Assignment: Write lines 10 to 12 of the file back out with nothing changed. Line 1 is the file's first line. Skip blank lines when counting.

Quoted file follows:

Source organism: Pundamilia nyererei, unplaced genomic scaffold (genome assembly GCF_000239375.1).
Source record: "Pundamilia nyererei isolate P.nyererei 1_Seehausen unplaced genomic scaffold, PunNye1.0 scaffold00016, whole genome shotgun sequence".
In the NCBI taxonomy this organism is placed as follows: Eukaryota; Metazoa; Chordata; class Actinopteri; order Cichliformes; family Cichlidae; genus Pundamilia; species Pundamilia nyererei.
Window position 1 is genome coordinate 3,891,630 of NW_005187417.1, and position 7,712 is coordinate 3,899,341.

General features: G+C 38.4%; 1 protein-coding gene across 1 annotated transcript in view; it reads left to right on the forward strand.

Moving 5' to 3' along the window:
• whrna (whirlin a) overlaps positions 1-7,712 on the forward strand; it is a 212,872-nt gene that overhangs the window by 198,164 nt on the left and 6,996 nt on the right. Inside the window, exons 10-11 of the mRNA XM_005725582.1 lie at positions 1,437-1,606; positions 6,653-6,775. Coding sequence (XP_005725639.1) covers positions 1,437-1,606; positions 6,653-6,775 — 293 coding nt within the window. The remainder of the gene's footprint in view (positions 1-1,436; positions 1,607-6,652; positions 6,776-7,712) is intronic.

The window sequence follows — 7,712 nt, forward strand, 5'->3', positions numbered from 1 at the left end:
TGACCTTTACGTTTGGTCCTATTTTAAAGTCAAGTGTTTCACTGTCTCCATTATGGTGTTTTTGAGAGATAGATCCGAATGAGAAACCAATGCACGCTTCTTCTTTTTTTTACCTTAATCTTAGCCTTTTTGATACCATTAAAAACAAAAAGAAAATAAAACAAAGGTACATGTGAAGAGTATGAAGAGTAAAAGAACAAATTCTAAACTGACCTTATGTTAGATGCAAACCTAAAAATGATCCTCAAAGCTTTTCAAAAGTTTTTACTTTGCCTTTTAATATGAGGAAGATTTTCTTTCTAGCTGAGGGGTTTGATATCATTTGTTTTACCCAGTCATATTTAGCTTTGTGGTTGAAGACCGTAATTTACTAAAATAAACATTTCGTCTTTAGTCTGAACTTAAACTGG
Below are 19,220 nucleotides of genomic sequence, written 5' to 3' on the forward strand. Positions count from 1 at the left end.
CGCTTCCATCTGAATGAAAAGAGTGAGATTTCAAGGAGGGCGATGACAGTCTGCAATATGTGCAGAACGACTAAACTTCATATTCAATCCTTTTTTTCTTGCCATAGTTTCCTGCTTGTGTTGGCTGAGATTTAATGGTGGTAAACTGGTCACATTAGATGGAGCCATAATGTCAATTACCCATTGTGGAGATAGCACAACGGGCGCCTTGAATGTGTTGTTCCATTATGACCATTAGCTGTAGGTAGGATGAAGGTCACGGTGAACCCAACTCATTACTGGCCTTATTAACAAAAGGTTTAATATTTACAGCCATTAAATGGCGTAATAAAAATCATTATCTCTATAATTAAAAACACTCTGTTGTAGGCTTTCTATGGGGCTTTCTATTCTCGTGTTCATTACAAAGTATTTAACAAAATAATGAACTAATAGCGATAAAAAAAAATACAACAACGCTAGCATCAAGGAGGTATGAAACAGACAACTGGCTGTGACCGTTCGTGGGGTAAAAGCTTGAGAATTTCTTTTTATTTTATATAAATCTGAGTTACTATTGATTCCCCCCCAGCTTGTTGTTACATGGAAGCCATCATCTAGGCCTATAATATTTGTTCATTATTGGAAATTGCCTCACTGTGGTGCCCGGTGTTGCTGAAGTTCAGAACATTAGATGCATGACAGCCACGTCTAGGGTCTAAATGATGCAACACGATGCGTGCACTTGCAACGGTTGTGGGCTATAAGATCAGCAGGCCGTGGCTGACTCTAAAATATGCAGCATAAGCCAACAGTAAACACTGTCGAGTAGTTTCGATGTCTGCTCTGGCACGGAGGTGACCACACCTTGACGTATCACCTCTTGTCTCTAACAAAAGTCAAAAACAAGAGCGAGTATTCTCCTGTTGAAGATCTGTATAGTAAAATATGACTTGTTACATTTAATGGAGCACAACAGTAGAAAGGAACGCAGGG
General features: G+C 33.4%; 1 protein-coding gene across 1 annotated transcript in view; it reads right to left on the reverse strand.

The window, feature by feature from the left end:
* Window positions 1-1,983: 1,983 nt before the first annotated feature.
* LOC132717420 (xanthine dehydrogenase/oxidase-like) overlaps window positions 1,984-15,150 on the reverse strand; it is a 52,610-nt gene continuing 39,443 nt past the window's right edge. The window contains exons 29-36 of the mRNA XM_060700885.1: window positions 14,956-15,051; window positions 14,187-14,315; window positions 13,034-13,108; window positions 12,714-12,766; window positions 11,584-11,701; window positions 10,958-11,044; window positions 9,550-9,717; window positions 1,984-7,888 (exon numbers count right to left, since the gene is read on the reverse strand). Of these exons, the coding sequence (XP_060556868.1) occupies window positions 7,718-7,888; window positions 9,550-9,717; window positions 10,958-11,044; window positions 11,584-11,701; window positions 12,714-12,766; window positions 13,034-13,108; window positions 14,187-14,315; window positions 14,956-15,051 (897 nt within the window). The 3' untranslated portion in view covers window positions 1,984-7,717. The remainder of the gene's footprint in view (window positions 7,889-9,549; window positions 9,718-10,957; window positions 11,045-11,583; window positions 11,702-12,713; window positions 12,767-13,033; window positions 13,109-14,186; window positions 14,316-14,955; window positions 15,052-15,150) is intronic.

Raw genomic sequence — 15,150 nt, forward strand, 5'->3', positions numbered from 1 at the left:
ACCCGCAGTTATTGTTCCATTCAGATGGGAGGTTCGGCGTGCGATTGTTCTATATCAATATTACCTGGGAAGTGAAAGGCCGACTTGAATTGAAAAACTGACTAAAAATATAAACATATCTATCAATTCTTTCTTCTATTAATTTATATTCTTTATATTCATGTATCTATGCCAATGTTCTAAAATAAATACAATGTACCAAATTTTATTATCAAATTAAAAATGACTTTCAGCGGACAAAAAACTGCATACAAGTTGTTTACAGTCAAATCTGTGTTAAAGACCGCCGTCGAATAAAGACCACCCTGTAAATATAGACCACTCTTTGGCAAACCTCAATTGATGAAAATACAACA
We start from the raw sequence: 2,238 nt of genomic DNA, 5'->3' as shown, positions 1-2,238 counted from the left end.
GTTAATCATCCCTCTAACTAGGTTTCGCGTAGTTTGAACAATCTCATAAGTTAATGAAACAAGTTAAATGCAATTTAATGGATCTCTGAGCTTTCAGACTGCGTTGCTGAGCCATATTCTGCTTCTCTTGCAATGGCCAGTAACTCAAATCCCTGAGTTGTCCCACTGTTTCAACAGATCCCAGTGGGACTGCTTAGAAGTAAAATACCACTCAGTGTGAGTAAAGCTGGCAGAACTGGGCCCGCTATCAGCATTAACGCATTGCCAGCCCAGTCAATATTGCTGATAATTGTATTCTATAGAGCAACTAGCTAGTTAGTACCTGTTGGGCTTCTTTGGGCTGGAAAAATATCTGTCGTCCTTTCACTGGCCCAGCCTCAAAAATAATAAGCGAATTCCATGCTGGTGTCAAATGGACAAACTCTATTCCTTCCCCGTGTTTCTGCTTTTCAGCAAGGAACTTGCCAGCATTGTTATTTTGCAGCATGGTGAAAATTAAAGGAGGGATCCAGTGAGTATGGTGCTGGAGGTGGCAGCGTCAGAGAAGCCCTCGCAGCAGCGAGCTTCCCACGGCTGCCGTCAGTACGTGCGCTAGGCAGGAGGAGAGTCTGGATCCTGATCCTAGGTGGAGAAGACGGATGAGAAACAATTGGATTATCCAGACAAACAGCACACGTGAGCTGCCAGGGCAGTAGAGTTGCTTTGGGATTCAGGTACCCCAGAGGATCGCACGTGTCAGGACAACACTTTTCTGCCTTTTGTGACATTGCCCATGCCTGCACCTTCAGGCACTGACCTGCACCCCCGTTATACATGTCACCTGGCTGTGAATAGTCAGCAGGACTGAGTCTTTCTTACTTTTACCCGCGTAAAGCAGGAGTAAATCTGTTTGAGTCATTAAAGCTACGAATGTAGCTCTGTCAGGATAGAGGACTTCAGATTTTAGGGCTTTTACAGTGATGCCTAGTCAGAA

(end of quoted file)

Below are 19,220 nucleotides of genomic sequence, written 5' to 3' on the forward strand. Positions count from 1 at the left end.
CGCTTCCATCTGAATGAAAAGAGTGAGATTTCAAGGAGGGCGATGACAGTCTGCAATATGTGCAGAACGACTAAACTTCATATTCAATCCTTTTTTTCTTGCCATAGTTTCCTGCTTGTGTTGGCTGAGATTTAATGGTGGTAAACTGGTCACATTAGATGGAGCCATAATGTCAATTACCCATTGTGGAGATAGCACAACGGGCGCCTTGAATGTGTTGTTCCATTATGACCATTAGCTGTAGGTAGGATGAAGGTCACGGTGAACCCAACTCATTACTGGCCTTATTAACAAAAGGTTTAATATTTACAGCCATTAAATGGCGTAATAAAAATCATTATCTCTATAATTAAAAACACTCTGTTGTAGGCTTTCTATGGGGCTTTCTATTCTCGTGTTCATTACAAAGTATTTAACAAAATAATGAACTAATAGCGATAAAAAAAAATACAACAACGCTAGCATCAAGGAGGTATGAAACAGACAACTGGCTGTGACCGTTCGTGGGGTAAAAGCTTGAGAATTTCTTTTTATTTTATATAAATCTGAGTTACTATTGATTCCCCCCCAGCTTGTTGTTACATGGAAGCCATCATCTAGGCCTATAATATTTGTTCATTATTGGAAATTGCCTCACTGTGGTGCCCGGTGTTGCTGAAGTTCAGAACATTAGATGCATGACAGCCACGTCTAGGGTCTAAATGATGCAACACGATGCGTGCACTTGCAACGGTTGTGGGCTATAAGATCAGCAGGCCGTGGCTGACTCTAAAATATGCAGCATAAGCCAACAGTAAACACTGTCGAGTAGTTTCGATGTCTGCTCTGGCACGGAGGTGACCACACCTTGACGTATCACCTCTTGTCTCTAACAAAAGTCAAAAACAAGAGCGAGTATTCTCCTGTTGAAGATCTGTATAGTAAAATATGACTTGTTACATTTAATGGAGCACAACAGTAGAAAGGAACGCAGGG
General features: G+C 33.4%; 1 protein-coding gene across 1 annotated transcript in view; it reads right to left on the reverse strand.